“A horse is a horse” – but is any elephant just another elephant?
Few people realize that Asian and African elephants are about as different from one another as we are from chimpanzees. That’s not an exaggeration – the estimated time that they diverged from a common ancestor is about six million years ago , whereas humans and chimpanzees are estimated to have diverged between five to six million years ago . Some have even suggested that Asian elephants may be more closely related to woolly mammoths (Mammuthus primigenius).
It’s ok if this surprises you – the elephants may appear to resemble one another more closely in appearance and sound than humans and chimpanzees.
But what about their behavior? On both continents, a few things do remain constant – the long gestation period, for instance. Because Mama elephants take a long time between births, bulls roam far and wide in search of mates, trying to catch the brief windows during which females are available. As a result they don’t stay with the social units they were born into, but females can.
Now what about the females themselves? After all, Asian and African elephants have been on different continents, experiencing different kinds of environments and predators for quite a while now. Until recently, a lot of what was known about elephant social behavior was derived from studies of African elephants. But last year we showed for the first time that female Asian elephants in fact also have very extensive and dynamic social relationships . We were curious about how social structures might compare across species if we stacked them up side by side.
In a study just published in the International Journal of Primatology’s special issue on ‘multi-level’ societies, we made a direct side-by-side comparison of the social attributes of adult female African savannah elephants (Loxodonta africana) and their Asian counterparts (Elephas maximus). The African dataset came from a long-term study in Samburu and Buffalo-Springs National Reserves in Kenya, whereas the Asian dataset, of course, was from Uda Walawe National Park, Sri Lanka. The two studies were very similar to one another in methodology and remarkably similar even in the number of individuals and spatial extent observed, which allowed a pretty decent comparison.
We found that indeed there were differences between these two populations *. First, female African elephants tended on the whole to have much stronger ties to one another than the Asian elephants. Although both species had extensive social networks, the African elephants were also a lot more inter-connected. It took only two steps (or ‘two degrees of separation’) to connect any two individuals in the African population, but it took three or more in the Asian. The African population also tended to show more pronounced differences between seasons than the Asian, with bigger groups and stronger associations in wet seasons.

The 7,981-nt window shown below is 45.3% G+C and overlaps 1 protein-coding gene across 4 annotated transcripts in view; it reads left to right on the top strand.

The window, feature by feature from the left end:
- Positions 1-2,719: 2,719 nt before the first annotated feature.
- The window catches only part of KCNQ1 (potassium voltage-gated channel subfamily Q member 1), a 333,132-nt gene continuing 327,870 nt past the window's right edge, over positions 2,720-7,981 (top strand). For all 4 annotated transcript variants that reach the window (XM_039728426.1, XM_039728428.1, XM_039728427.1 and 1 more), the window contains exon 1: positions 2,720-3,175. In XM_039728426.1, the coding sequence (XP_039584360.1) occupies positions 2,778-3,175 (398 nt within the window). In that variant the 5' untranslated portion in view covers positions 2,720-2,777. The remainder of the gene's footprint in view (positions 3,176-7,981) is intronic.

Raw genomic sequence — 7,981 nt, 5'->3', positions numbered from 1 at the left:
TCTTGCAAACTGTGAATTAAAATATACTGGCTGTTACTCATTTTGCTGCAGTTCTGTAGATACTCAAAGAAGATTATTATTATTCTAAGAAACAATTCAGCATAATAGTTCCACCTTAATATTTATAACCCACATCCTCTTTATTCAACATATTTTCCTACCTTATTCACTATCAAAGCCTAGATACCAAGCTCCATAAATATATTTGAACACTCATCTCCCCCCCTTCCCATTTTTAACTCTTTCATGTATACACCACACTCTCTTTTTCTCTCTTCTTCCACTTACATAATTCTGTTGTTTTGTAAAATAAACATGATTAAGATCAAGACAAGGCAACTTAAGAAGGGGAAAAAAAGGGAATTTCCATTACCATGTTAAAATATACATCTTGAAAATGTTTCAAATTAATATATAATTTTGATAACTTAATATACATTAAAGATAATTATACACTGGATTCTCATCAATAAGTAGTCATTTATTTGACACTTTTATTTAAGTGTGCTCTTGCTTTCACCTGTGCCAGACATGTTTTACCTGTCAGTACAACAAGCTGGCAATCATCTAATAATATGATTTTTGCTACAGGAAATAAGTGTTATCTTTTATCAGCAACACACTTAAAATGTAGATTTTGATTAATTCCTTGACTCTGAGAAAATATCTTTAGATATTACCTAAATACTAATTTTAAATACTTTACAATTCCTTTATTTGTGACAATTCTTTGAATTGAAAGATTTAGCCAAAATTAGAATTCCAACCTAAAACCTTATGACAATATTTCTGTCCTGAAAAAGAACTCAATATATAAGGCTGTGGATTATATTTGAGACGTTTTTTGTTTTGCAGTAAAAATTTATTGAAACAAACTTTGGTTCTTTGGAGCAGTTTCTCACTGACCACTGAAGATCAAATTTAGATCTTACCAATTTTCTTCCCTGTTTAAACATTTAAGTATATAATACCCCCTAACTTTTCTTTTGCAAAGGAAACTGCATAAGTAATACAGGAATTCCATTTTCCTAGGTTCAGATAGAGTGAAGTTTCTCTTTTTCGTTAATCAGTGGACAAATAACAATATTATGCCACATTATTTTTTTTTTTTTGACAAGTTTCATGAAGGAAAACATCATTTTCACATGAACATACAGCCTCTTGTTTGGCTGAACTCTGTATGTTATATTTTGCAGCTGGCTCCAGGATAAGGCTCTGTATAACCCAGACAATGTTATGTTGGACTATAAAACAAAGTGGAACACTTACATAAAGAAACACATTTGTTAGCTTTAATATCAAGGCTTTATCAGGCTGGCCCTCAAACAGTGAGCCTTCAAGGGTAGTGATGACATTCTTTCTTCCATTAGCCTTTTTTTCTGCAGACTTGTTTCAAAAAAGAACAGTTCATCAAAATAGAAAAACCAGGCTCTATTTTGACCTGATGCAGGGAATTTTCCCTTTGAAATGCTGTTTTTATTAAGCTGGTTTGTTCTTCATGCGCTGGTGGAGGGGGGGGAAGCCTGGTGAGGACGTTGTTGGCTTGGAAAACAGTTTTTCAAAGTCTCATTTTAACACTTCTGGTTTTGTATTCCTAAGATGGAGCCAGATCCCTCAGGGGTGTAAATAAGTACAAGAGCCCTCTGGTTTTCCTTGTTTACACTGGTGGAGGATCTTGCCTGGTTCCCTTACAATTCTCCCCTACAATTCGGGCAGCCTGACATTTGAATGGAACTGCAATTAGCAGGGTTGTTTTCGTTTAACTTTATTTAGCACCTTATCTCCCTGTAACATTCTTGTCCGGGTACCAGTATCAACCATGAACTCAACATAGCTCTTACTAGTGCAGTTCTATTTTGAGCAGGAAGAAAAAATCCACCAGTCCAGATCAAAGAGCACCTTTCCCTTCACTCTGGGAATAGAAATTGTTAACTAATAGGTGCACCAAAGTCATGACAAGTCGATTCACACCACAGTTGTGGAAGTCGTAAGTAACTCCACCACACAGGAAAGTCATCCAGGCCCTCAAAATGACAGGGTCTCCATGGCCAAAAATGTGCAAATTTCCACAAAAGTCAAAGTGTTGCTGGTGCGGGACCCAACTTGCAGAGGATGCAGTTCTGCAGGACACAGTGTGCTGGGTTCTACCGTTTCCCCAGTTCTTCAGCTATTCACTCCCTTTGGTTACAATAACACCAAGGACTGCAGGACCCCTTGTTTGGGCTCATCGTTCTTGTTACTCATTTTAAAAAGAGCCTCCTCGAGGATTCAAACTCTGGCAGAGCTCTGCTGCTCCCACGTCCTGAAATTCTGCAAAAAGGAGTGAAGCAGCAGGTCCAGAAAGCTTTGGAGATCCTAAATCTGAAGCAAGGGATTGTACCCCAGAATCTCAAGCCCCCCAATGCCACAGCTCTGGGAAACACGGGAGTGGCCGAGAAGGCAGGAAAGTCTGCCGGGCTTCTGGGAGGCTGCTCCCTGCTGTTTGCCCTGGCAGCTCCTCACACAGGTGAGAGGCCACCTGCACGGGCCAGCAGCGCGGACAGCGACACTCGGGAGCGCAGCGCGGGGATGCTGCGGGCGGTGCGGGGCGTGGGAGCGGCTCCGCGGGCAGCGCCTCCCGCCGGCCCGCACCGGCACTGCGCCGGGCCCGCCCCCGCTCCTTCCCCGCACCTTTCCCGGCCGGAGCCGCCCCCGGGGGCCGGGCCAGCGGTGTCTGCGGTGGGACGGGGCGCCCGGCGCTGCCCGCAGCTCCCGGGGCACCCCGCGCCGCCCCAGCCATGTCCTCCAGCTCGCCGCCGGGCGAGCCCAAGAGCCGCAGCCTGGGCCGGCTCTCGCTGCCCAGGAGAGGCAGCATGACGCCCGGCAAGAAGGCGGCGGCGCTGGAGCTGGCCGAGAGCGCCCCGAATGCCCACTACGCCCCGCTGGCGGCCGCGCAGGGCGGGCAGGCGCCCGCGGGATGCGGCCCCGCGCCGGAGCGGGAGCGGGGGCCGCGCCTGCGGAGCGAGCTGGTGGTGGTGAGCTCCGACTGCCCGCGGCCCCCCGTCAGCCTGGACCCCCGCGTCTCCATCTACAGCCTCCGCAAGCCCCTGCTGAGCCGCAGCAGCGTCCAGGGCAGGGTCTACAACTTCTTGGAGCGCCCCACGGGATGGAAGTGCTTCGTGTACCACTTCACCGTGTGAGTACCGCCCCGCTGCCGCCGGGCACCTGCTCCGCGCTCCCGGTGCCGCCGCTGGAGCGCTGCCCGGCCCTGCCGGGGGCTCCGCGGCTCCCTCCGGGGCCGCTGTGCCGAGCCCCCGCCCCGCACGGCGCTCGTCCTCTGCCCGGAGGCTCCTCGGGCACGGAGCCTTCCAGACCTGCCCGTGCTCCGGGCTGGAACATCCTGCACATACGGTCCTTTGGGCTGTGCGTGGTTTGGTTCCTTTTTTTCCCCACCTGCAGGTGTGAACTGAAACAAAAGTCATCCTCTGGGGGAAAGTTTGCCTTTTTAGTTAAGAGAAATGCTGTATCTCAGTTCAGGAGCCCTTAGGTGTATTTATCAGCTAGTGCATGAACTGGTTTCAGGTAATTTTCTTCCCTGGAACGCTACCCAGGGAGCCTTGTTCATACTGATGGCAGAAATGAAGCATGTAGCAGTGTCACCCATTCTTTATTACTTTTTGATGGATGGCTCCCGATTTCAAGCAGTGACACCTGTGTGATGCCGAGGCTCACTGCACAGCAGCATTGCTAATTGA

As a result, the degree of stratification also differed between these two societies. African elephants showed at least two clear points of structural change in their social networks, whereas the Asians consistently showed only one. This makes sense if you remember that the latter have weaker ties to one another to begin with (on average), there’s less wiggle room in which to express variation in the strengths of bonds.
These differences led us to propose that maybe social stratification – that is, the degree to which individuals form hierarchically nested relationships with one another – may not be something that is simply present or absent in a society, but that different societies may express different degrees of stratification. Wait – back up, you say. What do you mean by “hierarchically nested relationships”?
Well, imagine that you and your sibling are inseparable. Whatever you do, you do together. You’re embedded in a very closely-knit family, and whenever there’s any social gathering either you all go or none of you do. Essentially you all function as a higher order unit, in which the smaller units (like your parents, you and your sibling) are nested. Now imagine the opposite – a family of very strongly individualistic people, where everyone is busy doing their own thing. You can easily imagine that there can be something in the middle – in which some family members are very close, and others are rebels. Now expand this thinking to animal societies – we mean such differences may exist not just as variation within a species, but also across species.
Because this study involved only one population of each species, it’s difficult to say whether the differences we saw were truly differences between the species or differences due to the local environments of each species (which differ substantially across populations). Similar studies from multiple other locations would really help to shed light on what is driving the differences we found. Which is to say: go out and study more elephants! We want to know what you find.
*The original paper can be found here.
 Eggert, L., Rasner, C., & Woodruff, D. (2002). The evolution and phylogeography of the African elephant inferred from mitochondrial DNA sequence and nuclear microsatellite markers. Proceedings of the Royal Society B: Biological Sciences, 269 (1504), 1993-2006 DOI: 10.1098/rspb.2002.2070
 Wildman, D. (2003). Implications of natural selection in shaping 99.4% nonsynonymous DNA identity between humans and chimpanzees: Enlarging genus Homo. Proceedings of the National Academy of Sciences, 100 (12), 7181-7188 DOI: 10.1073/pnas.1232172100
 de Silva, S., Ranjeewa, A., & Kryazhimskiy, S. (2011). The dynamics of social networks among female Asian elephants. BMC Ecology, 11 (1) DOI: 10.1186/1472-6785-11-17
 de Silva, S., & Wittemyer, G. (2012). A Comparison of Social Organization in Asian Elephants and African Savannah Elephants. International Journal of Primatology DOI: 10.1007/s10764-011-9564-1